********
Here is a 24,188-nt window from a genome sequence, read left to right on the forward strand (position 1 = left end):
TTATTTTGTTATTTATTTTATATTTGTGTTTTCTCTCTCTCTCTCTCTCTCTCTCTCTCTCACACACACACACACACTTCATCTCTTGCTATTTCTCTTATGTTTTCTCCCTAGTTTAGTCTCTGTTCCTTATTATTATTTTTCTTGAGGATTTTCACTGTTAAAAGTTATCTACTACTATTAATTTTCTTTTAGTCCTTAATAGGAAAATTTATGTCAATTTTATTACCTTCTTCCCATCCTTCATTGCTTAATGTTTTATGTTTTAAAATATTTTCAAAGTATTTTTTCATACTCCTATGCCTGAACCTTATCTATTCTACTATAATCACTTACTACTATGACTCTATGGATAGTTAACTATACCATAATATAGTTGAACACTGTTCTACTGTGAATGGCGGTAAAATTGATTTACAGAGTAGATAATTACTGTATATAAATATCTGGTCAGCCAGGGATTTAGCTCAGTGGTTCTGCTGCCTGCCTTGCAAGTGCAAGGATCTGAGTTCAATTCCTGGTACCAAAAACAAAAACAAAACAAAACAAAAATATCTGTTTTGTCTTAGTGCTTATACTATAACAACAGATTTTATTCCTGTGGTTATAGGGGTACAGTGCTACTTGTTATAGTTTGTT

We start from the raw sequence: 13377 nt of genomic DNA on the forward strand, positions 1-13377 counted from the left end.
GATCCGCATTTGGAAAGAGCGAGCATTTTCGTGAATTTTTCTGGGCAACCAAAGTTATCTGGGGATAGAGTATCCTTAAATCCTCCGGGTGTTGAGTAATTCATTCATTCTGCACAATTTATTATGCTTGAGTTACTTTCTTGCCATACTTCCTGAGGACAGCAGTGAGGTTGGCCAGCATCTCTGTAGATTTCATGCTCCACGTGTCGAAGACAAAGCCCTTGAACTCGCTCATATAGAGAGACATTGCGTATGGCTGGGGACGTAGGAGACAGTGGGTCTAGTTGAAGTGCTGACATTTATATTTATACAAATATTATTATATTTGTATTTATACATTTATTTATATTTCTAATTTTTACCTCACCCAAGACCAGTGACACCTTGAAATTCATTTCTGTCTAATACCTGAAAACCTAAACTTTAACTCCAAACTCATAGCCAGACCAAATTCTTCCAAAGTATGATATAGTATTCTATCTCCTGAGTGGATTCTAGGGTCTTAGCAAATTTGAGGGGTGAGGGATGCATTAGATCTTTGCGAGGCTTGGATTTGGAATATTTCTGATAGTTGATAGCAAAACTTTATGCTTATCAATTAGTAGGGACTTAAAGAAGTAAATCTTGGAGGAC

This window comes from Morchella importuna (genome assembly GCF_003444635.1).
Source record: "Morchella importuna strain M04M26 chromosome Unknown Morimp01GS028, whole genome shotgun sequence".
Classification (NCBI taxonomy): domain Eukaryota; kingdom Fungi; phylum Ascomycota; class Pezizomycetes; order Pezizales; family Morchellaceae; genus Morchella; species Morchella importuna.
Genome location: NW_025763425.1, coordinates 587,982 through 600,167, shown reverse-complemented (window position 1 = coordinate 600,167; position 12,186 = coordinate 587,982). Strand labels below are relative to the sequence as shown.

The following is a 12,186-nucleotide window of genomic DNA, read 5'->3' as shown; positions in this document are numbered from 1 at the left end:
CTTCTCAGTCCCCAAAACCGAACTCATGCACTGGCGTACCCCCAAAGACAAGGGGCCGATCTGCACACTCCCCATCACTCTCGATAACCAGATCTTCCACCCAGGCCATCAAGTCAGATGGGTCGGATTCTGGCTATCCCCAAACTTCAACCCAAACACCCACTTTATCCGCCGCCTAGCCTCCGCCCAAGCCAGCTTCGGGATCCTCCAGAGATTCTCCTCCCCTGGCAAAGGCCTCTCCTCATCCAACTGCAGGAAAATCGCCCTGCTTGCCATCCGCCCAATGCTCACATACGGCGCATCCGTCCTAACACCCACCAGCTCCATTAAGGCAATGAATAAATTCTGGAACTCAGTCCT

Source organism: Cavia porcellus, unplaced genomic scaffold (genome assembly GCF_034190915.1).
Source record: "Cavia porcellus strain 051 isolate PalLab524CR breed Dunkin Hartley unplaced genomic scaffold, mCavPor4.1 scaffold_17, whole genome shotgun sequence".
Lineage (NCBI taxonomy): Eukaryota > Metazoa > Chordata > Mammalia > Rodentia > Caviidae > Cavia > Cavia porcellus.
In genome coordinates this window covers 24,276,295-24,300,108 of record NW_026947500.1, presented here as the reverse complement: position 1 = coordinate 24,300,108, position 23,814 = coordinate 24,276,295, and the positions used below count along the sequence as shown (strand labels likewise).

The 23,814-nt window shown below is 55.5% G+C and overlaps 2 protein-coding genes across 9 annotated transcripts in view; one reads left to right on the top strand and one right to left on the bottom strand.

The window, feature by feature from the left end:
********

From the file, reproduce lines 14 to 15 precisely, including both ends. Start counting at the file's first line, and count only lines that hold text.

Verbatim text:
In genome coordinates this window covers 24,276,295-24,300,108 of record NW_026947500.1, presented here as the reverse complement: position 1 = coordinate 24,300,108, position 23,814 = coordinate 24,276,295, and the positions used below count along the sequence as shown (strand labels likewise).

The 23,814-nt window shown below is 55.5% G+C and overlaps 2 protein-coding genes across 9 annotated transcripts in view; one reads left to right on the top strand and one right to left on the bottom strand.